Northern blot analysis was performed to compare the level of Bin1 expression in normal neonatal melanocytes with that in cell lines derived from different types of sporadic melanoma, including two preparations of normal human neonatal melanocytes (FM1070 and FM1094), two cell lines derived from nonmalignant radial growth phase (RGP) melanoma (WM35 and WM39), two cell lines derived from malignant vertical growth phase (VGP) melanoma (WM793, WM983A), and four cell lines derived from metastatic melanoma [WM164, WM239A, WM983C (a metastatic variant of WM983A), and WM1341D]. Loss of message was anticipated given such events in carcinoma cells (1). However, although normal melanocytes and RGP tumor cells expressed basal levels similar to those found in other cell types (1, 7), both of the VGP lines and three of four of the metastatic lines actually exhibited elevated levels of Bin1 RNA (see Fig. Fig.11A). This result was not an artifact of in vitro establishment of melanoma cells, because elevated protein levels were confirmed in six of eight metastatic melanomas examined by immunohistochemistry with anti-Bin1 antibody 99D (data not shown). c-Myc message levels were examined to assess the relationship with Bin1 (see Fig. Fig.11B). c-Myc levels were at least as high as two breast carcinoma lines, MCF7 and ZR75–1, where c-Myc is overexpressed. Bin1 and c-Myc levels, therefore, were not coordinated because c-Myc was uniformly high whereas Bin1 levels varied with progression stage.

Figure 1
Northern blot analysis of Bin1 and c-Myc in melanoma cell lines. Fifteen micrograms of total cytoplasmic RNA from each cell line was analyzed by Northern blotting and hybridization with 32P-labeled human Bin1 or c-Myc cDNA probes. (A) Bin1. Arrows indicate ...

To determine whether Bin1 was overexpressed because of genetic alteration, we investigated Bin1 gene structure by Southern analysis, RT-PCR, and DNA sequencing. Southern analysis with cDNA probes revealed no gross aberrations, arguing against gene rearrangement or amplification (data not shown). RNA splice patterns were examined because Bin1 undergoes alternate splicing in a tissue-specific manner (7). Total cytoplasmic RNA isolated from primary melanocytes or melanoma cell lines was analyzed by RT-PCR as described (7), and the complete DNA sequence was determined by a direct sequencing method. This analysis, which spanned the entire coding region of Bin1, revealed two types of genetic alteration in melanoma cells (see Fig. Fig.22 and Table Table1).1). Neonatal melanocytes expressed the two major splice isoforms characteristic of nonneuronal tissues, whereas melanoma cell lines expressed, in addition to these isoforms, a larger splice isoform that included the brain-specific exon 12A (7). Primary melanomas also expressed this exon, ruling out the possibility that this event was an artifact of in vitro establishment (data not shown). Exon 12A is spliced in various combinations with exons 12B, 12C, and 12D (7, 14, 15), none of which are appreciably expressed outside the central nervous system. Exons 12B–D were not seen in melanoma, arguing that the splice event in melanoma was aberrant, because exon 12A is not alternately spliced by itself even in brain. DNA sequencing of the RT-PCR products revealed missense mutations in WM35, which had five alterations, in WM983A and its metastatic variant WM983C, and in WM1341D, the latter of which had one missense mutation each (see Table Table1).1). In each case, the mutations mapped to the N-terminal BAR domain, which is crucial for tumor suppressor activity (2). We did not investigate these alterations in detail because subsequent investigations indicated that exon 12A splicing was sufficient by itself to cause loss of tumor suppressor activity (see below). Similarly, we did not explore the significance of other abnormal splice events detected by RT-PCR in WM164 and WM239A, because accumulation of the predicted truncated species was not seen by either Northern or Western blot analyses (data not shown).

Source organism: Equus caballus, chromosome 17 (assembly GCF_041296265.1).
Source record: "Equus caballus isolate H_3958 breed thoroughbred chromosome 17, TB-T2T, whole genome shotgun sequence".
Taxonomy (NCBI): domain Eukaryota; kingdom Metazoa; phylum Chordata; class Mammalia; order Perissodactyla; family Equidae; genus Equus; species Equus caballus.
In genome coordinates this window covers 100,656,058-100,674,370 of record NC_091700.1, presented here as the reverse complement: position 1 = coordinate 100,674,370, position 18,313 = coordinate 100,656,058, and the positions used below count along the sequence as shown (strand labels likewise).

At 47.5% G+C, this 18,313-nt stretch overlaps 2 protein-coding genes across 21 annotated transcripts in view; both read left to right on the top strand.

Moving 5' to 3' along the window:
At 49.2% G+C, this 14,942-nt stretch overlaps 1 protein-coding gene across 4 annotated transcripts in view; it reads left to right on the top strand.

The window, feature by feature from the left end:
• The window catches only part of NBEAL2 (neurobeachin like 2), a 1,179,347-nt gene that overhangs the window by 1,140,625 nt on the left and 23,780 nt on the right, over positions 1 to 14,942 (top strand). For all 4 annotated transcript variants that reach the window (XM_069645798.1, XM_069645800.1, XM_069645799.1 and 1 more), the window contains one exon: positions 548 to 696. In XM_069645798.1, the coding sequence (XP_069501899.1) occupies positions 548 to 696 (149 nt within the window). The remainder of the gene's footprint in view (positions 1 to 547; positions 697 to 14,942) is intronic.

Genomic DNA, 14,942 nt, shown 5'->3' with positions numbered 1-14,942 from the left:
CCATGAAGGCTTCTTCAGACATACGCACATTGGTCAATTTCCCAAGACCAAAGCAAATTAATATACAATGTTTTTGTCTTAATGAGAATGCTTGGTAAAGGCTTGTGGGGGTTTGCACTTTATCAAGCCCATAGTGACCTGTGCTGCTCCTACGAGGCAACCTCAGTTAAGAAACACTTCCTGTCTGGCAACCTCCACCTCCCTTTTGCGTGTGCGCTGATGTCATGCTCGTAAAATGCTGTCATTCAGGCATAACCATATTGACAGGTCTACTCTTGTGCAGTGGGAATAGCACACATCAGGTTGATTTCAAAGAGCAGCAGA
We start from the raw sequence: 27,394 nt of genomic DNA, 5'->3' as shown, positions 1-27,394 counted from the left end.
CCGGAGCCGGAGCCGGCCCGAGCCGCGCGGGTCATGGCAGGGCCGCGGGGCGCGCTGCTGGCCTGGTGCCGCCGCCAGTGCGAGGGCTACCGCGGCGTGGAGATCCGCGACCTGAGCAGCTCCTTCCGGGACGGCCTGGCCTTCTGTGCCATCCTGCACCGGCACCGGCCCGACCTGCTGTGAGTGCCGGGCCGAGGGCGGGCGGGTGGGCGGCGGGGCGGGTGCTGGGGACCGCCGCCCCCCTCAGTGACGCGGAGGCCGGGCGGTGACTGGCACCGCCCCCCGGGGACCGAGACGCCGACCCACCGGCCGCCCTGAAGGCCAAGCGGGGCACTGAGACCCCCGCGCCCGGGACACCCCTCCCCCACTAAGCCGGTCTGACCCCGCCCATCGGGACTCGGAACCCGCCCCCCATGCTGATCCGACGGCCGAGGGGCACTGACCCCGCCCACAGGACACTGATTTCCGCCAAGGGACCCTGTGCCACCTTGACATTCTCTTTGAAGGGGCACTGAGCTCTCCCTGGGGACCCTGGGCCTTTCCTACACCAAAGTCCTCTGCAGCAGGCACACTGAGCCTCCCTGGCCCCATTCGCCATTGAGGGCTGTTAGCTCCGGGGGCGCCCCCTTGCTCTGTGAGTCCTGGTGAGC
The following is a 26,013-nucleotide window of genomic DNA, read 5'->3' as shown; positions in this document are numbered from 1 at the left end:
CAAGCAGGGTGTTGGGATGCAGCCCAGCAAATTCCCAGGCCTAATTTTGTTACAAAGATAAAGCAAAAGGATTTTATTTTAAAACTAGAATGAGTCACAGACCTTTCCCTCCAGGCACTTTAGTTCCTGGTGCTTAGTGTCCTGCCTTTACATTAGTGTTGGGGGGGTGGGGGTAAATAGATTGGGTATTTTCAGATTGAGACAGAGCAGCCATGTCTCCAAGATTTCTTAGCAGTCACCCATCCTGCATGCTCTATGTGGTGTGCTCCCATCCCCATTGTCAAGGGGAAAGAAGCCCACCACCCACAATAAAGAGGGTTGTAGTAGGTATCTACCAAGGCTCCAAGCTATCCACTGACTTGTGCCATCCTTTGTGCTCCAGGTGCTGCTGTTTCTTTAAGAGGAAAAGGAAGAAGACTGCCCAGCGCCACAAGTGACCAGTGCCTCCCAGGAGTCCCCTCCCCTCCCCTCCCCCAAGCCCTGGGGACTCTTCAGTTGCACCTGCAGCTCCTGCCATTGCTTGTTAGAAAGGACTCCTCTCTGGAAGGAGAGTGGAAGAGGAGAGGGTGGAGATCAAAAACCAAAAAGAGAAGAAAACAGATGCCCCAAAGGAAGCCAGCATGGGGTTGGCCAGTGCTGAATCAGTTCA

Table 1
Structure of Bin1 RNA in melanoma cells

Western blot analyses with mAbs recognizing different epitopes within Bin1 were performed to confirm specific expression of 12A sequences in melanoma cells. The first antibody, 99D, which recognizes an exon 13-encoded epitope (11), detected a single band in extracts from human fetal melanocytes and control LNCaP prostate cells, which, as other nonmalignant cells of nonneuronal origin, do not express exon 12A at detectable levels. In contrast, 99D detected two bands in several melanoma cell lines (see Fig. Fig.33 A and C). The size of the upper band matched an in vitro translated Bin1 isoform that included exon 12A-encoded residues (see Fig. Fig.33B). The presence of 12A sequences in this band was confirmed with anti-12A, a mAb that was raised against exon 12A residues (see Fig. Fig.33B). Western analysis of extracts with anti-12A revealed bands of the predicted size in melanoma cells that were not seen in fetal melanocytes or control LNCaP cells (see Fig. Fig.33 C and D). These results corroborated the RT-PCR results and confirmed that 12A was expressed at the level of protein in melanoma cells. We concluded that exon 12A was spliced frequently and aberrantly in melanoma cells and that exon 12A-containing isoforms were overexpressed in tumor cells at the VGP and metastatic stages of progression.

Figure 3